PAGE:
On that same webpage, they explain how outbreaks of measles have changed because of mass vaccination. The webpage goes on to explain (emphasis mine):
From 1989 through 1991, a dramatic increase in reported measles cases occurred...Prior to the resurgence, school-aged children had accounted for the largest proportion of reported cases. During the resurgence, 45% of all reported cases were in children younger than 5 years of age...[the reserugance was] the first time that the proportion of cases in children younger than 5 years of age exceeded the proportion of cases in 5–19-year-olds (35%).
...In addition, measles susceptibility of infants younger than 1 year of age may have increased. During the 1989–1991 measles resurgence, incidence rates for infants were more than twice as high as those in any other age group. The mothers of many infants who developed measles were young, and [the mother's] measles immunity was most often due to vaccination rather than infection with wild virus. As a result, a smaller amount of antibody was transferred across the placenta to the fetus, compared with antibody transfer from mothers who had higher antibody titers resulting from wild-virus infection. The lower quantity of [vaccine derived] antibody resulted in immunity that waned more rapidly, making infants susceptible at a younger age than in the past.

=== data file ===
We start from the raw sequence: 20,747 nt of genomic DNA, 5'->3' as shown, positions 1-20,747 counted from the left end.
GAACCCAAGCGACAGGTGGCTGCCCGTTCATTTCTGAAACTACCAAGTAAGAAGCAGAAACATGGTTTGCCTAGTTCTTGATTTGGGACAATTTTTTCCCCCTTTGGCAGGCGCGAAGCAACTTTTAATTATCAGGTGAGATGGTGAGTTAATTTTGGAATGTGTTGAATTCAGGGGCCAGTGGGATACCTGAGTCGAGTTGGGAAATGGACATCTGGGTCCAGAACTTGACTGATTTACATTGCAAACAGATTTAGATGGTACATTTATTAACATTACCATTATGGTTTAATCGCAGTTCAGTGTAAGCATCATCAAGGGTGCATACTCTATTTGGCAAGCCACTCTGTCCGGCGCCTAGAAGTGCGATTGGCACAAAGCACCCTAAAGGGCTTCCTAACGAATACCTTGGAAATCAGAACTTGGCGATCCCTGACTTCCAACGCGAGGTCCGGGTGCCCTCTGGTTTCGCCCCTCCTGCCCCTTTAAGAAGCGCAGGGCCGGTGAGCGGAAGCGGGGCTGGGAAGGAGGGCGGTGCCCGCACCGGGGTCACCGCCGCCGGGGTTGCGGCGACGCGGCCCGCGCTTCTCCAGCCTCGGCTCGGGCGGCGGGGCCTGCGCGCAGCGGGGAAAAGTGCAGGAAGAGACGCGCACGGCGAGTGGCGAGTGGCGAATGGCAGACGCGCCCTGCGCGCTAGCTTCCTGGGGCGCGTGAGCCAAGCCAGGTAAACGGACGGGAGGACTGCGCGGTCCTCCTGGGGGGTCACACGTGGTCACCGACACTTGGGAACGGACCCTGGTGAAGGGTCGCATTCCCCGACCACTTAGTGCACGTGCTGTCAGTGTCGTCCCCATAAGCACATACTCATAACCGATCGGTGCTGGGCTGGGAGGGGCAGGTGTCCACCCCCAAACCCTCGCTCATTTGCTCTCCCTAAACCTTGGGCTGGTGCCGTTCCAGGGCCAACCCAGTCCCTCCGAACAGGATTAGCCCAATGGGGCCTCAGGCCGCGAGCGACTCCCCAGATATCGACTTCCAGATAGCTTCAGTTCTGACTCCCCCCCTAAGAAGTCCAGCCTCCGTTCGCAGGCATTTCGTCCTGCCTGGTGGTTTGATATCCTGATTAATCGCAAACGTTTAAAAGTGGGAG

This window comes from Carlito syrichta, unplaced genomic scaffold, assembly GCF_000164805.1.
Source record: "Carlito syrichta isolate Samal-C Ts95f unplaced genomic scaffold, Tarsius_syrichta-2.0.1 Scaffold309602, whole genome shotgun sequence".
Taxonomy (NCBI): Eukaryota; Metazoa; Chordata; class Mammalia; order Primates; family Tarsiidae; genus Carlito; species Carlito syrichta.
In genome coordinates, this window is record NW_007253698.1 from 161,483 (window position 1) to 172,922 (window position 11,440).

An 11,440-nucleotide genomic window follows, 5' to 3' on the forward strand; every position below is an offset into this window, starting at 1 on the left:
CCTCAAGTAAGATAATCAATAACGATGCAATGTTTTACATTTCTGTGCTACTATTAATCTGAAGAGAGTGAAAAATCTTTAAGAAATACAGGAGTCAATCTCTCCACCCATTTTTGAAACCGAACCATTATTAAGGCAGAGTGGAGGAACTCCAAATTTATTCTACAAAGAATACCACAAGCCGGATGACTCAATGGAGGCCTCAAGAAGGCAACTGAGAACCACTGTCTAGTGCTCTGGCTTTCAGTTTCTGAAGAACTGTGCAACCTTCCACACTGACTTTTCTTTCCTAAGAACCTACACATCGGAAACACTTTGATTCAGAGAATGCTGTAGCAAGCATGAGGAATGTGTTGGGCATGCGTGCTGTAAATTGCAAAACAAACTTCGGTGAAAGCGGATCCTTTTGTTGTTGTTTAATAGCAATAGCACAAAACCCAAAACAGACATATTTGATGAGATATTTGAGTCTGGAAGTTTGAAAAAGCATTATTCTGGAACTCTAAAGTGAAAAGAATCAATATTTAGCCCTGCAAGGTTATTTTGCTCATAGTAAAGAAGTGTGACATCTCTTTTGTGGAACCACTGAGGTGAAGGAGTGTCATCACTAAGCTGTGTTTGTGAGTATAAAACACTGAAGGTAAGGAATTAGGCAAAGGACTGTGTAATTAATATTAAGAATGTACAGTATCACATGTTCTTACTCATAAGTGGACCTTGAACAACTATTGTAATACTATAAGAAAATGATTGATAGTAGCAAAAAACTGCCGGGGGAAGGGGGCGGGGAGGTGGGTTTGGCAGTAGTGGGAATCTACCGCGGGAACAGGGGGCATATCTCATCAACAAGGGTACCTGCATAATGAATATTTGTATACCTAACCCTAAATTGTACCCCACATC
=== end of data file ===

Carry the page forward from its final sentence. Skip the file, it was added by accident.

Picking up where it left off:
The Merck Manual 16th Edition provides the following information, (emphasis mine):
In recent years in the USA, the epidemiology of this disease has shifted, with outbreaks now occurring in previously immunized teenagers and young adults, as well as in unimmunized preschool-aged children. An infant whose mother has had measles receives transplacental passive immunity lasting most of the first year of life; thereafter, susceptibility is high. One attack of measles confers lifelong immunity.
Prior to the measles resurgence of 1989-1991, children received 1 measles vaccine at 15 months of age. (Merck Manual 15th Edition - published 1987 Here). In 1992 after the measles resurgence, a booster shot was added to the childhood vaccine schedule (Merck Manual 16th Edition - published 1992 Here). And then 2 years later in 1994, the CDC changed the schedule again, moving the booster shot to the kindergarten population, children age 4-6 years. (CDC - 1994 Vaccine Schedule).
So what does all that mean? When the measles vaccine was introduced, a single dose of vaccine was thought required to provide lifelong protection against the illness. During the first 16 years of vaccine use, the single dose appeared to work well, as outbreaks became smaller and less frequent. This evidence made the scientists believe that measles vaccination had rendered the population immune for life. But then in 1989, resurgence of the illness occurred. As a result, a second dose of vaccine was added to the schedule in 1992, and 28 years have since passed with children receiving the recommended 2 doses of MMR vaccine.